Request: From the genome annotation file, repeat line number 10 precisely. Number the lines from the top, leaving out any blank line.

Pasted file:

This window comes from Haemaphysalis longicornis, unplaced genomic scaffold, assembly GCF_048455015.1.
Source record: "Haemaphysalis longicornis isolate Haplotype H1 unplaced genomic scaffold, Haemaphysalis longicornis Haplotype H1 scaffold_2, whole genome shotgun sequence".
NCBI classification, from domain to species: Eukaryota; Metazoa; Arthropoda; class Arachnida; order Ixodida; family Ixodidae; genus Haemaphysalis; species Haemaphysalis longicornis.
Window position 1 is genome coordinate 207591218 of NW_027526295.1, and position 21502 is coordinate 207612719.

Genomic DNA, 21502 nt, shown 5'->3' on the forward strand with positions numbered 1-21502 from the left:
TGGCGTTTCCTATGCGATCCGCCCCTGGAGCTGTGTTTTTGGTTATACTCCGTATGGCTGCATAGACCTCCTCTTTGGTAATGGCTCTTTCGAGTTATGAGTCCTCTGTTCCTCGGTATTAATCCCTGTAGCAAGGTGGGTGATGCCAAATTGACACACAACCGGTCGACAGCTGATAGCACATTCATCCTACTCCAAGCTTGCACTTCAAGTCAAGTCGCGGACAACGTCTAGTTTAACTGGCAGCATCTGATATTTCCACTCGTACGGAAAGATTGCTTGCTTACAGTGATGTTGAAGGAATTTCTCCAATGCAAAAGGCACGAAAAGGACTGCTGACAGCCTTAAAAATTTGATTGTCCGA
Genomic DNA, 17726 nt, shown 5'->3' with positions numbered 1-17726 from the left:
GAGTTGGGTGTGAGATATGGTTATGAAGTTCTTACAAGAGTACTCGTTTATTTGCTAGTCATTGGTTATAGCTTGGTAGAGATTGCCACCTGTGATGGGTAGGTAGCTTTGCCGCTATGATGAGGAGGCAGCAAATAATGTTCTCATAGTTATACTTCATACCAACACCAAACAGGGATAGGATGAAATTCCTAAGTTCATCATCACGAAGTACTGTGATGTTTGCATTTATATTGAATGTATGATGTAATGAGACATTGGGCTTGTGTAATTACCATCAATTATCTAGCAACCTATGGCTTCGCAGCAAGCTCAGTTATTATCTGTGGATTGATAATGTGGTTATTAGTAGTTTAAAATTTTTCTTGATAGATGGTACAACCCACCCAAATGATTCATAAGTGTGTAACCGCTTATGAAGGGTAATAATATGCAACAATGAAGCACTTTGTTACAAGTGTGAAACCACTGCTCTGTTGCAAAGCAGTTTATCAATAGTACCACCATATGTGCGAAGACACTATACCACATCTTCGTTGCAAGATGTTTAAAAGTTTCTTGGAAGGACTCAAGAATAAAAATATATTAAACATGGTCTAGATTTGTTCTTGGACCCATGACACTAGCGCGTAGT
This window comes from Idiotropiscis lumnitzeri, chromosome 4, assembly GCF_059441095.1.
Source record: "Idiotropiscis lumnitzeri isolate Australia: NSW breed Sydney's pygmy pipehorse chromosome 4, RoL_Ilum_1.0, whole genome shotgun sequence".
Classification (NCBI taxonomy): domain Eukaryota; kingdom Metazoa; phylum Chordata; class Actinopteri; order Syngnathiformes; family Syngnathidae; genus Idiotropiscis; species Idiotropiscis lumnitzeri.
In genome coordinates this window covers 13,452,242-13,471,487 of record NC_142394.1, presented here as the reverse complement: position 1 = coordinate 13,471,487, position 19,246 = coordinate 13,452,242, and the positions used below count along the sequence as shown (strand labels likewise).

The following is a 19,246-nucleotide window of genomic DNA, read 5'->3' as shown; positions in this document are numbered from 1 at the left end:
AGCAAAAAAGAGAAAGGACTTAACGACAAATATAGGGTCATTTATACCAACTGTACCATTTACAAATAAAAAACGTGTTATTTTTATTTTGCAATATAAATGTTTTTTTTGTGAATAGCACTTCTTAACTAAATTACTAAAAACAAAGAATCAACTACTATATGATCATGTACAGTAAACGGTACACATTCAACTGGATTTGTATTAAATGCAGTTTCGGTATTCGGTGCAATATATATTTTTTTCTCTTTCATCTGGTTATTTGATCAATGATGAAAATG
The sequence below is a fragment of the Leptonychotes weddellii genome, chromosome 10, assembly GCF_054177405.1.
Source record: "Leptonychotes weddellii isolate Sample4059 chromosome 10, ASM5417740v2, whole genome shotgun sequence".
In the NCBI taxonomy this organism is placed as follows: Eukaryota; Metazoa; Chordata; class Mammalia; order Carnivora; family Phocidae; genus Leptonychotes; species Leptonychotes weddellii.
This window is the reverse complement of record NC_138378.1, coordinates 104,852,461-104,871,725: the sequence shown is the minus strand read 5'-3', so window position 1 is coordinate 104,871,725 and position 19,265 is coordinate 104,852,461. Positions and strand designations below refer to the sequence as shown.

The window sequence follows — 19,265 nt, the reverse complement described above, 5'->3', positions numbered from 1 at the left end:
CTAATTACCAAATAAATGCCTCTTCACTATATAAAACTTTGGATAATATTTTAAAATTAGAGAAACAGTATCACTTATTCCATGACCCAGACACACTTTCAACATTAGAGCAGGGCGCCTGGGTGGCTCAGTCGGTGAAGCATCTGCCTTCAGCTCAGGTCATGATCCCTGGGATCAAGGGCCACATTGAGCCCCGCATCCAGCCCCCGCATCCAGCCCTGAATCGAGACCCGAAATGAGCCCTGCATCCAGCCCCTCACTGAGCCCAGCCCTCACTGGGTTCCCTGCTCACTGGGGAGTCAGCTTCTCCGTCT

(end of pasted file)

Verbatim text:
Source record: "Idiotropiscis lumnitzeri isolate Australia: NSW breed Sydney's pygmy pipehorse chromosome 4, RoL_Ilum_1.0, whole genome shotgun sequence".